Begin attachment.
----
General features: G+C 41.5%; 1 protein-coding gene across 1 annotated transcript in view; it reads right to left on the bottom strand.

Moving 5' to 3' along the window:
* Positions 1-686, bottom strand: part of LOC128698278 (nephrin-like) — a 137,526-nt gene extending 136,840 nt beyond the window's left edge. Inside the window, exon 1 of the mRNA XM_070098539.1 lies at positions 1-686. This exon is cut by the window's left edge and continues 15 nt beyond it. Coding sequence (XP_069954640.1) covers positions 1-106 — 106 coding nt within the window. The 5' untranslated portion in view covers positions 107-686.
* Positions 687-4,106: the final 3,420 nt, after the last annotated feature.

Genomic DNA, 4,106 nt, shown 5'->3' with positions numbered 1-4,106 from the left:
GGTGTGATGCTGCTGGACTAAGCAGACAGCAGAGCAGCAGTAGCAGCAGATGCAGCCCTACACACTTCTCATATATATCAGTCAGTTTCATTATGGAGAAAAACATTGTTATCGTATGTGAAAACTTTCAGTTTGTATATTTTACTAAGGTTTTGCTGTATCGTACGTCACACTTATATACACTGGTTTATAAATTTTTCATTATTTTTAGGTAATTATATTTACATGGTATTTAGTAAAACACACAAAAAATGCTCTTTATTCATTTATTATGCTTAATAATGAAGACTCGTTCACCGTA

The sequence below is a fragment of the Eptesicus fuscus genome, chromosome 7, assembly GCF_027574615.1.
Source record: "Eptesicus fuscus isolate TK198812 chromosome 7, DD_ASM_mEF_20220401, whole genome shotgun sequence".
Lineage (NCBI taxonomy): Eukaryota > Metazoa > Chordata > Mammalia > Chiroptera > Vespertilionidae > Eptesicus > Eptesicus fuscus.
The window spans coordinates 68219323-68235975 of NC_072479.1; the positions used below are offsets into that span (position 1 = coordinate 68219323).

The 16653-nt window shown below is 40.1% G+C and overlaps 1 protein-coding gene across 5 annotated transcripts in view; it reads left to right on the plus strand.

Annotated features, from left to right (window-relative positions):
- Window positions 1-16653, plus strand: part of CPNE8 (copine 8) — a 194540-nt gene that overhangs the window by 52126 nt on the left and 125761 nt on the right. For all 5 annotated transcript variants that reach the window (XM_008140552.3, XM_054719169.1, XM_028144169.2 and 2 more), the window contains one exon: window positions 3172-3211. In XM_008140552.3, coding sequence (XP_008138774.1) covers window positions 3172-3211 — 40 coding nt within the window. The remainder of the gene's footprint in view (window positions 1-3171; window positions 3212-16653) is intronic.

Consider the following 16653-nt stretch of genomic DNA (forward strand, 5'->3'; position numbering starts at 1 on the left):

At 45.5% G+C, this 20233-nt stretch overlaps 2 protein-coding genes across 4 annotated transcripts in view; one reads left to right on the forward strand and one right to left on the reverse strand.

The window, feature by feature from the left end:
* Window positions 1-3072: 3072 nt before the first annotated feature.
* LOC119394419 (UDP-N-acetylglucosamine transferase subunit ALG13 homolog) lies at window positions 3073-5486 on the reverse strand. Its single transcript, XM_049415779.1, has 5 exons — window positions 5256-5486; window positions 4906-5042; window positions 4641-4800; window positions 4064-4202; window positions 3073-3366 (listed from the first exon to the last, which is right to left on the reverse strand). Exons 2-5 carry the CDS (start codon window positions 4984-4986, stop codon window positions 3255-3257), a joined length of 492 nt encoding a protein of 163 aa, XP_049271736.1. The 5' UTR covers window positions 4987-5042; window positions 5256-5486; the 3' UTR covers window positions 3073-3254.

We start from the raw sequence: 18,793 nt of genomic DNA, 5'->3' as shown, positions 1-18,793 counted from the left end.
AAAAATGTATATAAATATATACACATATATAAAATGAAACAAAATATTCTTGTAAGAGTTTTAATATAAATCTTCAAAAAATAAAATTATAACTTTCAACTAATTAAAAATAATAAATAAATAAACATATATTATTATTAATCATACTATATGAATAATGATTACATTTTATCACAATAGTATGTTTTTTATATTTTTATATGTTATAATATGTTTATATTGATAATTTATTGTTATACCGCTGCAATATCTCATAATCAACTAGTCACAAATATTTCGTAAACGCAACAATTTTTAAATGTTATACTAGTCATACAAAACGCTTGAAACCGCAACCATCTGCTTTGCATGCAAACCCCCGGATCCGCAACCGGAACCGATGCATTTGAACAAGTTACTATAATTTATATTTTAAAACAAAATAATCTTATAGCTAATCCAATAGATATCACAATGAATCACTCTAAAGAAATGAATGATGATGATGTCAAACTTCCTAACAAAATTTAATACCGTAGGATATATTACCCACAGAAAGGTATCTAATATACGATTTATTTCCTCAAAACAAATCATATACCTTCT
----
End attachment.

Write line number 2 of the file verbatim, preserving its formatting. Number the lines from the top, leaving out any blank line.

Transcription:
Moving 5' to 3' along the window: